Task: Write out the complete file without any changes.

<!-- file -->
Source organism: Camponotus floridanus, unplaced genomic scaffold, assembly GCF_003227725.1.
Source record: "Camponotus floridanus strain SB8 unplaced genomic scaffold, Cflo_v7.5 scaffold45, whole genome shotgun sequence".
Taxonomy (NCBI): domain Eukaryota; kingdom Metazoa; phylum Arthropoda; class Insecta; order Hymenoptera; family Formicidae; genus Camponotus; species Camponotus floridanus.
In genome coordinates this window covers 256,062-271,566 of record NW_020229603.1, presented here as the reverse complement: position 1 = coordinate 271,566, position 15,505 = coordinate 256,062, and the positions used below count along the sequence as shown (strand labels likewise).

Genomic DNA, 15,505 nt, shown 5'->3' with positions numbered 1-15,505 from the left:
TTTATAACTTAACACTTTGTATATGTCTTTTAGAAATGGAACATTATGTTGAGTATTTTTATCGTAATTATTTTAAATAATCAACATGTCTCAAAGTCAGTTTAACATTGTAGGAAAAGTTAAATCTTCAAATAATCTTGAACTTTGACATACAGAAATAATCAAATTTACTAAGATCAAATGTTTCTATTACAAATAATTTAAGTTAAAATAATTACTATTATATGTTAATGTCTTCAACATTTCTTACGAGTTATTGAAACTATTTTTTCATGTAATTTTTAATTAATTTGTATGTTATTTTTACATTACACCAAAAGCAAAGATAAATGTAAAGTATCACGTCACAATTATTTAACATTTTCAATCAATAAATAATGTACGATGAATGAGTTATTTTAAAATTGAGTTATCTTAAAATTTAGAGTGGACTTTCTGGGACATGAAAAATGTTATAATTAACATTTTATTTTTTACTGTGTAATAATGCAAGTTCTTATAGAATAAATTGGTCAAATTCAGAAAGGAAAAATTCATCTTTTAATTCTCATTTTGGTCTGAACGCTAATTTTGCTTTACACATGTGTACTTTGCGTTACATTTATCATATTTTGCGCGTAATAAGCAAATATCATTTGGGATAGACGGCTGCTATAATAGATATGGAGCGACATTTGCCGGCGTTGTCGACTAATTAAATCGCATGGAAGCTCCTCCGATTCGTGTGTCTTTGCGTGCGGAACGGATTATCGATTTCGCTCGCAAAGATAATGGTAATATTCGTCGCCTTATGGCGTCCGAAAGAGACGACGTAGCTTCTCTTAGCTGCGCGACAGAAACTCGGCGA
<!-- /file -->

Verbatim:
Source organism: Camponotus floridanus, unplaced genomic scaffold, assembly GCF_003227725.1.
Source record: "Camponotus floridanus strain SB8 unplaced genomic scaffold, Cflo_v7.5 scaffold45, whole genome shotgun sequence".
Taxonomy (NCBI): domain Eukaryota; kingdom Metazoa; phylum Arthropoda; class Insecta; order Hymenoptera; family Formicidae; genus Camponotus; species Camponotus floridanus.
In genome coordinates this window covers 256,062-271,566 of record NW_020229603.1, presented here as the reverse complement: position 1 = coordinate 271,566, position 15,505 = coordinate 256,062, and the positions used below count along the sequence as shown (strand labels likewise).

Genomic DNA, 15,505 nt, shown 5'->3' with positions numbered 1-15,505 from the left:
TTTATAACTTAACACTTTGTATATGTCTTTTAGAAATGGAACATTATGTTGAGTATTTTTATCGTAATTATTTTAAATAATCAACATGTCTCAAAGTCAGTTTAACATTGTAGGAAAAGTTAAATCTTCAAATAATCTTGAACTTTGACATACAGAAATAATCAAATTTACTAAGATCAAATGTTTCTATTACAAATAATTTAAGTTAAAATAATTACTATTATATGTTAATGTCTTCAACATTTCTTACGAGTTATTGAAACTATTTTTTCATGTAATTTTTAATTAATTTGTATGTTATTTTTACATTACACCAAAAGCAAAGATAAATGTAAAGTATCACGTCACAATTATTTAACATTTTCAATCAATAAATAATGTACGATGAATGAGTTATTTTAAAATTGAGTTATCTTAAAATTTAGAGTGGACTTTCTGGGACATGAAAAATGTTATAATTAACATTTTATTTTTTACTGTGTAATAATGCAAGTTCTTATAGAATAAATTGGTCAAATTCAGAAAGGAAAAATTCATCTTTTAATTCTCATTTTGGTCTGAACGCTAATTTTGCTTTACACATGTGTACTTTGCGTTACATTTATCATATTTTGCGCGTAATAAGCAAATATCATTTGGGATAGACGGCTGCTATAATAGATATGGAGCGACATTTGCCGGCGTTGTCGACTAATTAAATCGCATGGAAGCTCCTCCGATTCGTGTGTCTTTGCGTGCGGAACGGATTATCGATTTCGCTCGCAAAGATAATGGTAATATTCGTCGCCTTATGGCGTCCGAAAGAGACGACGTAGCTTCTCTTAGCTGCGCGACAGAAACTCGGCGA